So in addition to congratulating the BMORG for educating the new kids, I want to thank the new people for bothering to take it seriously. Virgins no more, now it's up to you to explore how you are going to radically self-express next year, and how to integrate the peak experience of Burning Man into your lives in the default world. Here's a hint: as Rilke said, you must change your life.

Another thing the BMORG did right was continue its emphasis of non-Black-Rock-City Burning Man culture. As last year, Thursday night of the event was centered around over 30 regional Burning Man communities burning effigies encircling the Man. This, plus printed propaganda, suggested a future for the culture beyond the limits enforced by the Bureau of Land Management in Nevada. Instead of a sense of "how much more can we take," these gestures gave me a sense of "here's where we might go next."

Finally, I think the bad weather actually helped. I don't know if marginal attendees bailed at the last minute, although the glut of below-face-value tickets in the week leading up to the event suggested that they did. (As one of those who criticized the BMORG's policies to fight scalping, I will hereby eat crow and declare the BMORG the victors in that particular battle.) What I do know is that those of us who made the trick had to stick together out there, because it was occasionally quite rough. Anyone who thought they were headed for a party in the desert likely got a rude awakening when their poorly-staked tent blew over in a dust storm.

Mostly, though, the weather seemed to increase solidarity. (We also got lucky: the worst of it came on the Wednesday night after the event, in the form of a heavy rainstorm which wreaked havoc on those still packing up.) It gave immediacy to the "10 principles," especially the parts about communal effort and civic responsibility. And, let's be honest: if more casual burners decided to sit this one out because of the weather forecast -- and, again, I was almost one of them -- that's just fine.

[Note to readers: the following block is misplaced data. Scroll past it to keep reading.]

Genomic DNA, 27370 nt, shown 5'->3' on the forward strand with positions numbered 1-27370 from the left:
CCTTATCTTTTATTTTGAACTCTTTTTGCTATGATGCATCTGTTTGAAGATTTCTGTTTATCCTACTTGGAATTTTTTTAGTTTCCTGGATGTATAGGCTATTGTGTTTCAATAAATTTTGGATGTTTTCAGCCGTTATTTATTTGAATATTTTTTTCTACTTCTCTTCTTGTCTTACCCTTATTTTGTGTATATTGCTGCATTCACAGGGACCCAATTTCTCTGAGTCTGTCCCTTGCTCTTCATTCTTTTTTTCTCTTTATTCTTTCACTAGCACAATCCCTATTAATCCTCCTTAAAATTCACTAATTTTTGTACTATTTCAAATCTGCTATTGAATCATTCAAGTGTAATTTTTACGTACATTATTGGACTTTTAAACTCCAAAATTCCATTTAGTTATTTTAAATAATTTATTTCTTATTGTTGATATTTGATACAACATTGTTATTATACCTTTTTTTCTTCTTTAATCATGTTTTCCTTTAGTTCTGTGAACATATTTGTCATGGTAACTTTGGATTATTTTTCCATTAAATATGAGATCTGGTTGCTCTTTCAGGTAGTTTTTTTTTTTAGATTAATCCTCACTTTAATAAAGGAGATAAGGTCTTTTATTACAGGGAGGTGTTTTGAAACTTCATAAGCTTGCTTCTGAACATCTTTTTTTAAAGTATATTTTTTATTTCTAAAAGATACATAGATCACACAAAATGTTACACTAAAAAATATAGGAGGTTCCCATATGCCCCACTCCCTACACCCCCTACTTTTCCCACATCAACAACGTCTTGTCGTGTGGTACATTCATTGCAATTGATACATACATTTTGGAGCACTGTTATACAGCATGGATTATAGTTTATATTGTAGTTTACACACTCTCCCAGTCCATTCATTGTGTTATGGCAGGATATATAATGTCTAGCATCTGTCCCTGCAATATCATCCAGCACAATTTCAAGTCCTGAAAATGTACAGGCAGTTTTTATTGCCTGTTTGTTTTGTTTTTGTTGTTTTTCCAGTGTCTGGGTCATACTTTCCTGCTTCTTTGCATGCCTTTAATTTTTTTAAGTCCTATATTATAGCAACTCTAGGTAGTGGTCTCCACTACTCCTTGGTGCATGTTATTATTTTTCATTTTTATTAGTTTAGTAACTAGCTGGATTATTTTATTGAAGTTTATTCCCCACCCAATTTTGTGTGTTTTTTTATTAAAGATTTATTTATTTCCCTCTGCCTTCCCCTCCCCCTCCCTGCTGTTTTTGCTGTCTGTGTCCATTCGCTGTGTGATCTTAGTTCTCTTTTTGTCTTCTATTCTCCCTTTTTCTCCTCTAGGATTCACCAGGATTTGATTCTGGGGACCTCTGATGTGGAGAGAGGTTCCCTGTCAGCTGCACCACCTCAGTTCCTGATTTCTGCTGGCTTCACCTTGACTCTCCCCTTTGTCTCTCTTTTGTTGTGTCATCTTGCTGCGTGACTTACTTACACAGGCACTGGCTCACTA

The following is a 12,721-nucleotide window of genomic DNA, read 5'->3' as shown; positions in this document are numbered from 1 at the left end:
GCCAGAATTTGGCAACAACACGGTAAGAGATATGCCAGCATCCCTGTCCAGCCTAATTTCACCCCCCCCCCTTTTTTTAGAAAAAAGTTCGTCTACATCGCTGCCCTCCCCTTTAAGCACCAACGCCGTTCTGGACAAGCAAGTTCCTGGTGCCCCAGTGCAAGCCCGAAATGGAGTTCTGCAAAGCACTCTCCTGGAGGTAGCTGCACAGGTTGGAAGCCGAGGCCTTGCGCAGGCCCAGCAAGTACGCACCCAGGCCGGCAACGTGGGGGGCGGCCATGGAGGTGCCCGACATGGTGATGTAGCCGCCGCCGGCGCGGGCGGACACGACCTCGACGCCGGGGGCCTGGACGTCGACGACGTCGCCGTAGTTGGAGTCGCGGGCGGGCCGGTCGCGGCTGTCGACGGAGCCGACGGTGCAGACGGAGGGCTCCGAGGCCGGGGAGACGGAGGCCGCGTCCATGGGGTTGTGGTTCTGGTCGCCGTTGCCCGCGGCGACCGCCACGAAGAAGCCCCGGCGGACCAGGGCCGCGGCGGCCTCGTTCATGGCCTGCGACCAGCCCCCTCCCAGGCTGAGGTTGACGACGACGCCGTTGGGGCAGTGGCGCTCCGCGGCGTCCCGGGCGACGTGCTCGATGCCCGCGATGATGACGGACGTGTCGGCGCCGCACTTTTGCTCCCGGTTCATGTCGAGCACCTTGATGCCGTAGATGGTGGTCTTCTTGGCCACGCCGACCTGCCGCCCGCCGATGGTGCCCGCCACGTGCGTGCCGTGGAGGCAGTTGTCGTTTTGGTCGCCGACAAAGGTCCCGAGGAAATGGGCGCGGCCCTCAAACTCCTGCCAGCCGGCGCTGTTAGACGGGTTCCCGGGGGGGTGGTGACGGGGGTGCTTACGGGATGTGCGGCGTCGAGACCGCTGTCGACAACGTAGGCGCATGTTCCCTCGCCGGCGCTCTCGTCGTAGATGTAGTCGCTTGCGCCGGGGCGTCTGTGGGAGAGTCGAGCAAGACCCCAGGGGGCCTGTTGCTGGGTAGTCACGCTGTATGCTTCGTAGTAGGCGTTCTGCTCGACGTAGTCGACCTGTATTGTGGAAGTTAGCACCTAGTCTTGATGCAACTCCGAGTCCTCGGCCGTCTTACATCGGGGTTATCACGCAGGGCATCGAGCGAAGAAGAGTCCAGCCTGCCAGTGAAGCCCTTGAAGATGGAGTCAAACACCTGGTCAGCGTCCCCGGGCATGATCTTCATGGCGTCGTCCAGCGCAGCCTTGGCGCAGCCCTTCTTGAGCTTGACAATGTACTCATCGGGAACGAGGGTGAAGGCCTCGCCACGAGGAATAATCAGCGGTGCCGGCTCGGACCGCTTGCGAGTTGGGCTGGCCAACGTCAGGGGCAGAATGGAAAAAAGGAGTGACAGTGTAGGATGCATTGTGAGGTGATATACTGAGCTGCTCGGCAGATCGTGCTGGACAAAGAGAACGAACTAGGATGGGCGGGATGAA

Throughout my career, I've sought to make peak experiences more available to more people. Whether in directing spiritual retreats, or the teaching I do at Burning Man, I try to share with others a little bit of the light that others have shared with me. In so doing, though, I wonder if I fall prey to the marketing mania of our consumer culture. Burning Man sold out this year without having done any advertising at all, and when its organizers realized that things might be getting out of hand, they doubled down on maintaining their values.

Not everything was perfect. There are plenty of gripes to be griped about the BMORG's weird hybrid of communal ethos and centralized decision-making, or this or that project that did or didn't get funded. Fine. The fact is, for this year not to have sucked was a minor miracle that came to pass not because of divine providence or dumb luck, but because of some really smart and sincere people doing some good thinking about a high-quality problem. By allowing the community to evolve, they managed to keep it true to its core principles. As the last motes of dust are washed out of our fuzzy coats and bright blue wigs, it's a value worth contemplating.